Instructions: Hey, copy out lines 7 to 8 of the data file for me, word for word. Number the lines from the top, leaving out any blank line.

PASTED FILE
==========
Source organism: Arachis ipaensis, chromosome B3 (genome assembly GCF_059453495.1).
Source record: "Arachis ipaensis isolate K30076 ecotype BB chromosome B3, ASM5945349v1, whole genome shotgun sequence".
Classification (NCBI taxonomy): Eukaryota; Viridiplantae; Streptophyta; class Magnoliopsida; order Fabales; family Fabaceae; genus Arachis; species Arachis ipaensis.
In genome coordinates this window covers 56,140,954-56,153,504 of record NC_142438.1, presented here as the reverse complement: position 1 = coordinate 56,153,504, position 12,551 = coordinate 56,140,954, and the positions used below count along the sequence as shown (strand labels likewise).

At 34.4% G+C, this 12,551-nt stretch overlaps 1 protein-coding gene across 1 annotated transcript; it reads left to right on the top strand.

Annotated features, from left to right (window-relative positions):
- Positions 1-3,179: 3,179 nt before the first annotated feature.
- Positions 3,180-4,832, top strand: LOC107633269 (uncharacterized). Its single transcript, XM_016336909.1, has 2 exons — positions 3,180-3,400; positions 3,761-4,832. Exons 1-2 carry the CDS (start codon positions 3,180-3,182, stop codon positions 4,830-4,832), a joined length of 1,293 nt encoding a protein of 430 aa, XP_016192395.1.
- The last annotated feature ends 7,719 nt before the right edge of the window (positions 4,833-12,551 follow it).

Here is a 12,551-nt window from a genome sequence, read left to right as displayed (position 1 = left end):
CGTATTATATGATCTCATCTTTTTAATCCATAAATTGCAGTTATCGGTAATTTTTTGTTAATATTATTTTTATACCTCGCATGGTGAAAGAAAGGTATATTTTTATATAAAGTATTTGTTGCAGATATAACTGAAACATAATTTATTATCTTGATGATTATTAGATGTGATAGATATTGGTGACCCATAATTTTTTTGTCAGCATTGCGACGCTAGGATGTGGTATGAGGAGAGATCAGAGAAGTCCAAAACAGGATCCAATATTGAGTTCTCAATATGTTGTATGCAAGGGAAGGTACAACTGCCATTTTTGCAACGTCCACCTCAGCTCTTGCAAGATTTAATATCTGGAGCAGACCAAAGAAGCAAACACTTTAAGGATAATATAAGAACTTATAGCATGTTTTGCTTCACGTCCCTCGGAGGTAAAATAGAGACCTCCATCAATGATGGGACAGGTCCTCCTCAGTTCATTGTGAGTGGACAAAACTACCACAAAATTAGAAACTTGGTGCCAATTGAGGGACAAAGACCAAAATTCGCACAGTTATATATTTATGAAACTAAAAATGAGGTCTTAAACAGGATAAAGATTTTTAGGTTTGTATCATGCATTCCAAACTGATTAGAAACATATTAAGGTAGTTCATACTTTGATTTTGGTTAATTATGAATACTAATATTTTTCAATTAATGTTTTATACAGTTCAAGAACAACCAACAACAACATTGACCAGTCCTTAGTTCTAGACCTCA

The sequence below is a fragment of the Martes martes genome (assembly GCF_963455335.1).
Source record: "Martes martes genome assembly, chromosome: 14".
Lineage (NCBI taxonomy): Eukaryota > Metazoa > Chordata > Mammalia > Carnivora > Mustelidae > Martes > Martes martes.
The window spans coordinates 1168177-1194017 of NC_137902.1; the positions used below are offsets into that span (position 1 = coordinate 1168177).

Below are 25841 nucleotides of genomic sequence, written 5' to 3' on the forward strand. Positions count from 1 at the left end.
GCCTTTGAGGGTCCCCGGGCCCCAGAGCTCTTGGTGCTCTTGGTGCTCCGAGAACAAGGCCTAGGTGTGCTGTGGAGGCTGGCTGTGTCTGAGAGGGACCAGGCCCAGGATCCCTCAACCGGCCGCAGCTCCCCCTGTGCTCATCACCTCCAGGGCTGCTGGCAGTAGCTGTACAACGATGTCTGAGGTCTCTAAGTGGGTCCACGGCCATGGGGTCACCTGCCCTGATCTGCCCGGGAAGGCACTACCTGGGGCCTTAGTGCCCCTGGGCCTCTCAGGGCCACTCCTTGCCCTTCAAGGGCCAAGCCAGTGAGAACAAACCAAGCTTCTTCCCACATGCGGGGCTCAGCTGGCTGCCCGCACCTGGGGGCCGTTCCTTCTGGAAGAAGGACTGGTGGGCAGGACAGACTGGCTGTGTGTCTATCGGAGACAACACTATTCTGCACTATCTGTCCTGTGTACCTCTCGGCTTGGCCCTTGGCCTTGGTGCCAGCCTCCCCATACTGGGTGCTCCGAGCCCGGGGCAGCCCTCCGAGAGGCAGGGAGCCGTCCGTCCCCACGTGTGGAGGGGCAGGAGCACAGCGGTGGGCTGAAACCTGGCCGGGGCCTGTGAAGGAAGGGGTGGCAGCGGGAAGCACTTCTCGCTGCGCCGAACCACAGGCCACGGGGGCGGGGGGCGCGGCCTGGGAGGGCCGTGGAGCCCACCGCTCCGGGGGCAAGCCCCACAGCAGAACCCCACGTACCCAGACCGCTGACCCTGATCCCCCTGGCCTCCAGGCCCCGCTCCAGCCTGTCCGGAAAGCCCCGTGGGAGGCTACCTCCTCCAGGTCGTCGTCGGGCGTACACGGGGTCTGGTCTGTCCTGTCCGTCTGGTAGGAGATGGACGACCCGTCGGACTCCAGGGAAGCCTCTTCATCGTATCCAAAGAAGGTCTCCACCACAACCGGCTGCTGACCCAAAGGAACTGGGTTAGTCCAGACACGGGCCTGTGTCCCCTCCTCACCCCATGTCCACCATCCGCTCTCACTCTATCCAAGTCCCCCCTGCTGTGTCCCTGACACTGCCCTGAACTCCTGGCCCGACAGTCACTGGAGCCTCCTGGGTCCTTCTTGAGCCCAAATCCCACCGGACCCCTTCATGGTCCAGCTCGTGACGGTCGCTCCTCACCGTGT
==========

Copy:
- Positions 1-3,179: 3,179 nt before the first annotated feature.
- Positions 3,180-4,832, top strand: LOC107633269 (uncharacterized). Its single transcript, XM_016336909.1, has 2 exons — positions 3,180-3,400; positions 3,761-4,832. Exons 1-2 carry the CDS (start codon positions 3,180-3,182, stop codon positions 4,830-4,832), a joined length of 1,293 nt encoding a protein of 430 aa, XP_016192395.1.